The Relationship Between ADHD Subtypes and Success in Quitting Smoking

Terry Matlen, ACSW Health Guide
  • According to the Centers for Disease Control and Prevention, an estimated, 20.8% of all adults (45.3 million people) smoke cigarettes in the United States. Cigarette smoking remains the leading preventable cause of death in the United States,1 accounting for approximately 1 of every 5 deaths (438,000 people) each year


    It's no mystery that many with ADHD find themselves addicted to smoking. In fact 40% of adults with ADHD smoke, compared to 26% of non-ADHD who smoke. Additionally, teens with ADHD are twice as likely to smoke than their non ADHD peers and have a harder time quitting than their counterparts without ADHD.

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    Like Ritalin, it has been found that nicotine, a stimulant,  too, has an effect on the brain's dopamine that helps people with ADHD improve their focus and impulse control.

    Because of the significant health risks associated with smoking and the high incidence of teens and adults with ADHD who smoke,  there have  been a number of studies published recently addressing the connection between ADHD and smoking.


    A new study, published in the Journal of the Society for Research on Nicotine and Tobacco,  shows that ADHD adults who are hyperactive and impulsive, regardless of their level of inattention, have a much harder time quitting smoking than the adult with inattentive ADHD. 


    Lirio Covey, Ph.D, professor of clinical psychology (in psychiatry) at Columbia University Medical Center and the New York State Psychiatric Institute and lead author of this most recent study notes:


    "Greater understanding of the divergent associations that exist between the different kinds of A.D.H.D. have important public health consequences for smoking cessation and decreased tobacco-related mortality in this population."


    This study is interesting because it is one of the only ones to specify the type of ADHD and how it relates to the difficulty in stopping smoking. Before, people with ADHD were studied without regard to their ADHD subtype; whether the person has impulsivity VS inattention.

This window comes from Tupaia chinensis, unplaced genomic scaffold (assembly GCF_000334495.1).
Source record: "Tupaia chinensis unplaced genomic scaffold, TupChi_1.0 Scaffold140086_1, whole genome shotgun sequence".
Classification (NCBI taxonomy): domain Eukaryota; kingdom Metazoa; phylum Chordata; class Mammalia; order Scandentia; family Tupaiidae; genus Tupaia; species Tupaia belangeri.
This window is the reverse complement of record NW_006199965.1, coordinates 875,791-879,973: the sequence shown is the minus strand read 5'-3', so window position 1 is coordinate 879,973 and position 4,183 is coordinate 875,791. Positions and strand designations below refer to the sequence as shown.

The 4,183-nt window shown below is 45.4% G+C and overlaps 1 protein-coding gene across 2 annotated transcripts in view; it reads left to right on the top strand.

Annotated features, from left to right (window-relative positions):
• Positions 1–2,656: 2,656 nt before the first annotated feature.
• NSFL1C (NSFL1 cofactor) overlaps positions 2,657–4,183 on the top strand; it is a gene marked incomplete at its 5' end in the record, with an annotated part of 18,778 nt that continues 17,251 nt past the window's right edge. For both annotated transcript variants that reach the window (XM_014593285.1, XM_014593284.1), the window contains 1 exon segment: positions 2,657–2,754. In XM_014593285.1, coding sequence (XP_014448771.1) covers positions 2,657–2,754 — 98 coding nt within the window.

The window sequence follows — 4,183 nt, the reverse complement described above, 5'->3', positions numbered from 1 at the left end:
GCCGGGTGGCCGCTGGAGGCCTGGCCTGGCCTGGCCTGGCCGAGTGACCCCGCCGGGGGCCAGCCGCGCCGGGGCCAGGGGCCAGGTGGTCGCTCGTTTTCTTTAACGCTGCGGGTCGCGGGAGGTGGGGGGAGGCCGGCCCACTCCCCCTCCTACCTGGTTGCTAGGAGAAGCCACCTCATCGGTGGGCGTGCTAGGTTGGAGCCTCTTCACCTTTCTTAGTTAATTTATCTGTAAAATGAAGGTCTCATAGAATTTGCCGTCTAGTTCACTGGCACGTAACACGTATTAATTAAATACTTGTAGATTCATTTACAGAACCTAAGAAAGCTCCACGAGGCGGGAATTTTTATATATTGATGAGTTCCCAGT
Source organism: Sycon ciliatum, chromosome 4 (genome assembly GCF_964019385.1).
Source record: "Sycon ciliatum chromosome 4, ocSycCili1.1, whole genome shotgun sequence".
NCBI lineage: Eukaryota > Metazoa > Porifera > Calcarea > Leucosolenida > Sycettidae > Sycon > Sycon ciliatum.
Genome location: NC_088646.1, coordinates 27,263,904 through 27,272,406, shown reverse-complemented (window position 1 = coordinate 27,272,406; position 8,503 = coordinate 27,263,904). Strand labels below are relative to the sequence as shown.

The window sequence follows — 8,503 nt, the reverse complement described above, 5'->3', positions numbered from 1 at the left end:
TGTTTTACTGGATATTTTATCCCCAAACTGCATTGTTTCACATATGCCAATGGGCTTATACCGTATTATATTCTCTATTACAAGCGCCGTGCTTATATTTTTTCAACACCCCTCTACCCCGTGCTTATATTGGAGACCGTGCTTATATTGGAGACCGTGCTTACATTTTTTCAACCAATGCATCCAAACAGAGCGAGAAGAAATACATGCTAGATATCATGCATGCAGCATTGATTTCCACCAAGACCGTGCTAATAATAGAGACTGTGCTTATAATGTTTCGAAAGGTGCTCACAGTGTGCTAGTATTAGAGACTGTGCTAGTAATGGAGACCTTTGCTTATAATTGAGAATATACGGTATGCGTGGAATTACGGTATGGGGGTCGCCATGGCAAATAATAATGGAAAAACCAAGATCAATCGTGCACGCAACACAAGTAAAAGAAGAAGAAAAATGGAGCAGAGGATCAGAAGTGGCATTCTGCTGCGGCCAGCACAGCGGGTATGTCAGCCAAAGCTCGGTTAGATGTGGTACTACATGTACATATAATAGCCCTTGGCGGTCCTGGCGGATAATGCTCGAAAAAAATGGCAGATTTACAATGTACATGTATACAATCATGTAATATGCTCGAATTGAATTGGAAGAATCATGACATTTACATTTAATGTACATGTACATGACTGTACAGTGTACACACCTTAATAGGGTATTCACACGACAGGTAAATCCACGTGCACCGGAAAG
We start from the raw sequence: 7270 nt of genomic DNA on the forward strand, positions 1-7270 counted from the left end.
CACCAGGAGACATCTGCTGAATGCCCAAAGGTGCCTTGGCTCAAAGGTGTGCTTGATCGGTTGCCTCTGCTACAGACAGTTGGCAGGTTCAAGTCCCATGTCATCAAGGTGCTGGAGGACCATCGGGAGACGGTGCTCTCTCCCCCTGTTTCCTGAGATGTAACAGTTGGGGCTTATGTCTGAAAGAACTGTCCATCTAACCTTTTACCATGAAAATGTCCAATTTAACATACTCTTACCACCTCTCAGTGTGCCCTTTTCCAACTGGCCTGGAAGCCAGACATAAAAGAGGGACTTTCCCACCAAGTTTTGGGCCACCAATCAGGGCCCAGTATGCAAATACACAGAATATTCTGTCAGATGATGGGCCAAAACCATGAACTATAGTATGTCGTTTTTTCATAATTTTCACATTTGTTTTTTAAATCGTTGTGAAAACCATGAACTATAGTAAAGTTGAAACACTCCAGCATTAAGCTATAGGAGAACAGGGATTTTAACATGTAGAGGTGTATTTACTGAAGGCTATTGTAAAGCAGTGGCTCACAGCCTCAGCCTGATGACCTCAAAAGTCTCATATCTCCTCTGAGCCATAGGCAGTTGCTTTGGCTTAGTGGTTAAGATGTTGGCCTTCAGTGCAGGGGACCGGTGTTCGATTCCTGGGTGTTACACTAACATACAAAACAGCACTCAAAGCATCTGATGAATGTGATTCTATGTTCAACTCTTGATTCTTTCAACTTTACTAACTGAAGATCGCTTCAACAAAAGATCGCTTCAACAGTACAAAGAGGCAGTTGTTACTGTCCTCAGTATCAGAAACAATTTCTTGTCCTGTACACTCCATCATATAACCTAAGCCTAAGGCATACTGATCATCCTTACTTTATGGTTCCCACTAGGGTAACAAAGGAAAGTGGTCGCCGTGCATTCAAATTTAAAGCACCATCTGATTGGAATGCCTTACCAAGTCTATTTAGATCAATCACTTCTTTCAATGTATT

In this study, 583 adult smokers were studied for an initial 8-week phase. Of these, 43 had significant ADHD symptom subtypes, were treated with the medication Zyban (buproprion), a nicotine patch and were also given smoking cessation counseling. It was found that smokers of both subtypes had a more difficult time quitting than smokers without ADHD.


    When breaking down the ADHD group by subtype, researchers found that at the end of the treatment, those with the inattentive subtype were able to abstain at the same rate as those without ADHD (55% compared to 54%, respectively).


    Interestingly, the hyperactive ADHD subgroup, with or without inattention, had a lower quit rate throughout the study compared to the non ADHD smokers. The researchers found that differences only showed up in the hyperactive/impulsive smokers when compared to the non ADHD smokers or the inattentive ADHD smokers.


    "The knowledge gained from further study of how these early onset disorders of nicotine dependency and A.D.H.D. are related could lead to early prevention of either one or both of these conditions," concluded Dr. Covey. More research is needed to tease out why hyperactivity causes less cessation success."


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    Since we know that nicotine improves attention and performance in adults with ADHD, it's obvious that many use smoking as a way to "self-medicate" their symptoms. And as many adults with ADHD will admit, their smoking habits typically started at a very young age, thus the more reason to have your child evaluated early on if you think he might have ADHD. Proper treatment will then often prevent him from using cigarettes as a way to tame his ADHD symptoms.



Published On: December 08, 2008